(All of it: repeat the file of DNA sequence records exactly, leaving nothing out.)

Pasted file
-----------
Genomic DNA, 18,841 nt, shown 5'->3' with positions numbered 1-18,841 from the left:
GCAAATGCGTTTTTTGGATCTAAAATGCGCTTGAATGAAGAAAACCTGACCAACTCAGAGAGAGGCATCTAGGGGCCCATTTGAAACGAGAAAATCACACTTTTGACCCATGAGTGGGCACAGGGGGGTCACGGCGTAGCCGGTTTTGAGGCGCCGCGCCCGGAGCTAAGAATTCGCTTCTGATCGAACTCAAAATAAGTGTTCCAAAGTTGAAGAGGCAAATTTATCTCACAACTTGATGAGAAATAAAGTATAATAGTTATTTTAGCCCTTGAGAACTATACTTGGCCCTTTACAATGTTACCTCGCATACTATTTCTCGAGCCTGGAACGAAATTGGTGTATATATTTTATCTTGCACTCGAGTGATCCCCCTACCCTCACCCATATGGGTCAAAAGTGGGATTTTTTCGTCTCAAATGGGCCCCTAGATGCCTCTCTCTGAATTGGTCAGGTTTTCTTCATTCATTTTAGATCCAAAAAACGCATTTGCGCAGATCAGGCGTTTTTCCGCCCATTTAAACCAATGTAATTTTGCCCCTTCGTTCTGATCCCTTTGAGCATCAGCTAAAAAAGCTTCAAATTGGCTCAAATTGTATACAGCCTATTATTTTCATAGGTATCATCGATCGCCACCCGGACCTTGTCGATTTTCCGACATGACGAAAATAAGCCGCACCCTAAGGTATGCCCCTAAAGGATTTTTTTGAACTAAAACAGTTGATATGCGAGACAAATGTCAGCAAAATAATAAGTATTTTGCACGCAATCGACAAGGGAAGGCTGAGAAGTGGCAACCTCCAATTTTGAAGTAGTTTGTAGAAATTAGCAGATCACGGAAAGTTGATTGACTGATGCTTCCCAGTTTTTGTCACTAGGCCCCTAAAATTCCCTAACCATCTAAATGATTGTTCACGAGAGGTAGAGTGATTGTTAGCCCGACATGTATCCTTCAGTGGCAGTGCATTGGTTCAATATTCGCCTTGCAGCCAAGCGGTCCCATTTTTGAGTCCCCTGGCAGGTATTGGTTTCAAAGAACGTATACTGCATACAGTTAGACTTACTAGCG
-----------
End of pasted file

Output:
Genomic DNA, 18,841 nt, shown 5'->3' with positions numbered 1-18,841 from the left:
GCAAATGCGTTTTTTGGATCTAAAATGCGCTTGAATGAAGAAAACCTGACCAACTCAGAGAGAGGCATCTAGGGGCCCATTTGAAACGAGAAAATCACACTTTTGACCCATGAGTGGGCACAGGGGGGTCACGGCGTAGCCGGTTTTGAGGCGCCGCGCCCGGAGCTAAGAATTCGCTTCTGATCGAACTCAAAATAAGTGTTCCAAAGTTGAAGAGGCAAATTTATCTCACAACTTGATGAGAAATAAAGTATAATAGTTATTTTAGCCCTTGAGAACTATACTTGGCCCTTTACAATGTTACCTCGCATACTATTTCTCGAGCCTGGAACGAAATTGGTGTATATATTTTATCTTGCACTCGAGTGATCCCCCTACCCTCACCCATATGGGTCAAAAGTGGGATTTTTTCGTCTCAAATGGGCCCCTAGATGCCTCTCTCTGAATTGGTCAGGTTTTCTTCATTCATTTTAGATCCAAAAAACGCATTTGCGCAGATCAGGCGTTTTTCCGCCCATTTAAACCAATGTAATTTTGCCCCTTCGTTCTGATCCCTTTGAGCATCAGCTAAAAAAGCTTCAAATTGGCTCAAATTGTATACAGCCTATTATTTTCATAGGTATCATCGATCGCCACCCGGACCTTGTCGATTTTCCGACATGACGAAAATAAGCCGCACCCTAAGGTATGCCCCTAAAGGATTTTTTTGAACTAAAACAGTTGATATGCGAGACAAATGTCAGCAAAATAATAAGTATTTTGCACGCAATCGACAAGGGAAGGCTGAGAAGTGGCAACCTCCAATTTTGAAGTAGTTTGTAGAAATTAGCAGATCACGGAAAGTTGATTGACTGATGCTTCCCAGTTTTTGTCACTAGGCCCCTAAAATTCCCTAACCATCTAAATGATTGTTCACGAGAGGTAGAGTGATTGTTAGCCCGACATGTATCCTTCAGTGGCAGTGCATTGGTTCAATATTCGCCTTGCAGCCAAGCGGTCCCATTTTTGAGTCCCCTGGCAGGTATTGGTTTCAAAGAACGTATACTGCATACAGTTAGACTTACTAGCG